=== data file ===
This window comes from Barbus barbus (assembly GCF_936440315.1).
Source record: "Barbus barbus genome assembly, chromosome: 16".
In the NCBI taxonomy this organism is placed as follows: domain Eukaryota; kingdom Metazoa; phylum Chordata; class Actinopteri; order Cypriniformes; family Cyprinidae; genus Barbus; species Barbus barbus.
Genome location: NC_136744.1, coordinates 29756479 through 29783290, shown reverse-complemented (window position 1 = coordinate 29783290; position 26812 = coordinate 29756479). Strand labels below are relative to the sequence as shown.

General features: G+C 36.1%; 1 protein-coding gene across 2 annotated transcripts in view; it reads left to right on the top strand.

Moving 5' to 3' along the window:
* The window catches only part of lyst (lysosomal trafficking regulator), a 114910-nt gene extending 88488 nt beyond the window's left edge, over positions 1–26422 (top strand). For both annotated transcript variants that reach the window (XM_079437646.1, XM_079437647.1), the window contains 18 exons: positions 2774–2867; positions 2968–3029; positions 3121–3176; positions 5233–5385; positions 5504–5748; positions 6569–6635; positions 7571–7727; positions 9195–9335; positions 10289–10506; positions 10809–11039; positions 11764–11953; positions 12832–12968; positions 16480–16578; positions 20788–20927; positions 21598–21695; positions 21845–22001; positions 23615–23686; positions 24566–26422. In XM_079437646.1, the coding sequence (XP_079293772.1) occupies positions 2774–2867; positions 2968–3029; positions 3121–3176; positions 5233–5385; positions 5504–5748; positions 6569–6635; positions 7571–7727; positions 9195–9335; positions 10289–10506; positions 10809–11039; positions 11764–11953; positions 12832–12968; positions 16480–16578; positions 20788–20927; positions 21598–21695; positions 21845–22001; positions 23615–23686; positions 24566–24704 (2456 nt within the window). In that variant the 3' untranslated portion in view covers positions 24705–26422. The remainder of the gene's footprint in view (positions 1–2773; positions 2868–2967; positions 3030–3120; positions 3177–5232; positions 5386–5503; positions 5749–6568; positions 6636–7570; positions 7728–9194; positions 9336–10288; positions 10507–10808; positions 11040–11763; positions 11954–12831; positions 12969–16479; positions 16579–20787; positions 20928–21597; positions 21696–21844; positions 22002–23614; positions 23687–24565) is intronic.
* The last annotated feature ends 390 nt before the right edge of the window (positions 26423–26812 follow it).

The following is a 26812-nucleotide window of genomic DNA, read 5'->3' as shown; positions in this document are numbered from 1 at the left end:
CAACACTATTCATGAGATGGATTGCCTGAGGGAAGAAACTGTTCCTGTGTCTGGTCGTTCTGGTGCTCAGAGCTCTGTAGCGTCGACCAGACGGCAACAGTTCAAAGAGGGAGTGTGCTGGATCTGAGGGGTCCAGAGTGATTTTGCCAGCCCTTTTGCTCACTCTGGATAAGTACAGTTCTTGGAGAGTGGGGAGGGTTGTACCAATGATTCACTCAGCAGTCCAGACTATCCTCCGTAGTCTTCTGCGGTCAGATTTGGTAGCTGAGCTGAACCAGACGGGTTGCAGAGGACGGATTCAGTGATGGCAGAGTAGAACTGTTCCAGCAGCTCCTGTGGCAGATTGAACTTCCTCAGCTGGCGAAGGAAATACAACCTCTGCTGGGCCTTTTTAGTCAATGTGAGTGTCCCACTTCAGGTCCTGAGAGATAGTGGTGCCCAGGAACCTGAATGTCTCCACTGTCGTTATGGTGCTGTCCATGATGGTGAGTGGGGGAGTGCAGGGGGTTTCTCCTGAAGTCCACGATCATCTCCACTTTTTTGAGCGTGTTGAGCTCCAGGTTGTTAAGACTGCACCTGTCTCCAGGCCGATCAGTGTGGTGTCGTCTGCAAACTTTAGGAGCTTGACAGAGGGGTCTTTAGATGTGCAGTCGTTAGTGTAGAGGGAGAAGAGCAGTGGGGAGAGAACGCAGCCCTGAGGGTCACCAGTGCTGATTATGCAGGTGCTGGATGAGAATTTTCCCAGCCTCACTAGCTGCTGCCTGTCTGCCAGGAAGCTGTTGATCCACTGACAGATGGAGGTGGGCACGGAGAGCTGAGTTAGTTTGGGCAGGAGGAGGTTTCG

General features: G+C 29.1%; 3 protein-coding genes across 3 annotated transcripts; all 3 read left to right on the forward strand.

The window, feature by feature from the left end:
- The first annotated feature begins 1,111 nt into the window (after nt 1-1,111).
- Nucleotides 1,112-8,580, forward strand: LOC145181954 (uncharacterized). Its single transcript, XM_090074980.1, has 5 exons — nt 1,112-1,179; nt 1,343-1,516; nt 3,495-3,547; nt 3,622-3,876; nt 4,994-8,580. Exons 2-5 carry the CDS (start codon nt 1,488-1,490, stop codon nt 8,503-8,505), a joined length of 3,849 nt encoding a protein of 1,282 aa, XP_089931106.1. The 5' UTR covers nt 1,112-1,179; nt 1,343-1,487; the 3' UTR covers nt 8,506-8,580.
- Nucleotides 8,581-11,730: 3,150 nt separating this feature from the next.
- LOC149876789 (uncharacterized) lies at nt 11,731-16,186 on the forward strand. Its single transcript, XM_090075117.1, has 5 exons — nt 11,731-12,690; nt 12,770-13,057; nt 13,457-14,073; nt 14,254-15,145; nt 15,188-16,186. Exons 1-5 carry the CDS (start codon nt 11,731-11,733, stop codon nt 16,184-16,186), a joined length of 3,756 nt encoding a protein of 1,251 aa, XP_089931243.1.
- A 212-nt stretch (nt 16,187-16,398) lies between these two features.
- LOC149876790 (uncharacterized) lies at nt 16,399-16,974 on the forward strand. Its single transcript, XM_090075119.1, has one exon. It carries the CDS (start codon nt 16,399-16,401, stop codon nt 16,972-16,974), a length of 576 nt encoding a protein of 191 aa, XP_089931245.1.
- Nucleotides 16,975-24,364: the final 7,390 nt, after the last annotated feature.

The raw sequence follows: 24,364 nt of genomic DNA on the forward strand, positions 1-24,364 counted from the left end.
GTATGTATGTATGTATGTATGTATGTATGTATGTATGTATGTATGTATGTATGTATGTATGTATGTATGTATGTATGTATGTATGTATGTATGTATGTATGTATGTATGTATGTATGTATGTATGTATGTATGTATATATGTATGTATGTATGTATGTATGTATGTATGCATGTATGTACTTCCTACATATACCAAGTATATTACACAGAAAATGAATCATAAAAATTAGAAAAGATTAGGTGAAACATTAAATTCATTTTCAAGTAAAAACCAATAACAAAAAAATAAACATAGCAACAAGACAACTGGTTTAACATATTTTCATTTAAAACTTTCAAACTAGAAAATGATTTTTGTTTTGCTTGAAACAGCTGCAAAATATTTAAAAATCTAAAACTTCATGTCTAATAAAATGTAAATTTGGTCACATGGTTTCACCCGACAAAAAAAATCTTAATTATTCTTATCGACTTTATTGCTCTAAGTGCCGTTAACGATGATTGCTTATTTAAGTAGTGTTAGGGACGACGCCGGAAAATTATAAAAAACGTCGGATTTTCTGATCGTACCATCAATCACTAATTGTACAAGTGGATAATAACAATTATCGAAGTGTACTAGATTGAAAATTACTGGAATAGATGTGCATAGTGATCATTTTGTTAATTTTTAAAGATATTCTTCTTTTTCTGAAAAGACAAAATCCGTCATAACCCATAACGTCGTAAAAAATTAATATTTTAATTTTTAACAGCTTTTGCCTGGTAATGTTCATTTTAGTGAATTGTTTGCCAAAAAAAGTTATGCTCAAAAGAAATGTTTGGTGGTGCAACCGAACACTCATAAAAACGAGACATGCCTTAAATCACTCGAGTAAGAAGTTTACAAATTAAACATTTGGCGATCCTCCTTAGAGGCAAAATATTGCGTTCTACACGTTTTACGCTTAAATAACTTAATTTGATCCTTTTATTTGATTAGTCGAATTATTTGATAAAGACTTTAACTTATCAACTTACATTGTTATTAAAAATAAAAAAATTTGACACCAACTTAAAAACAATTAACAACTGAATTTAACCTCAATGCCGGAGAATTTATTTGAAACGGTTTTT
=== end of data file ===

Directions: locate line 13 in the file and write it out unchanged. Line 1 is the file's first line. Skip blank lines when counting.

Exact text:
- The first annotated feature begins 1,111 nt into the window (after nt 1-1,111).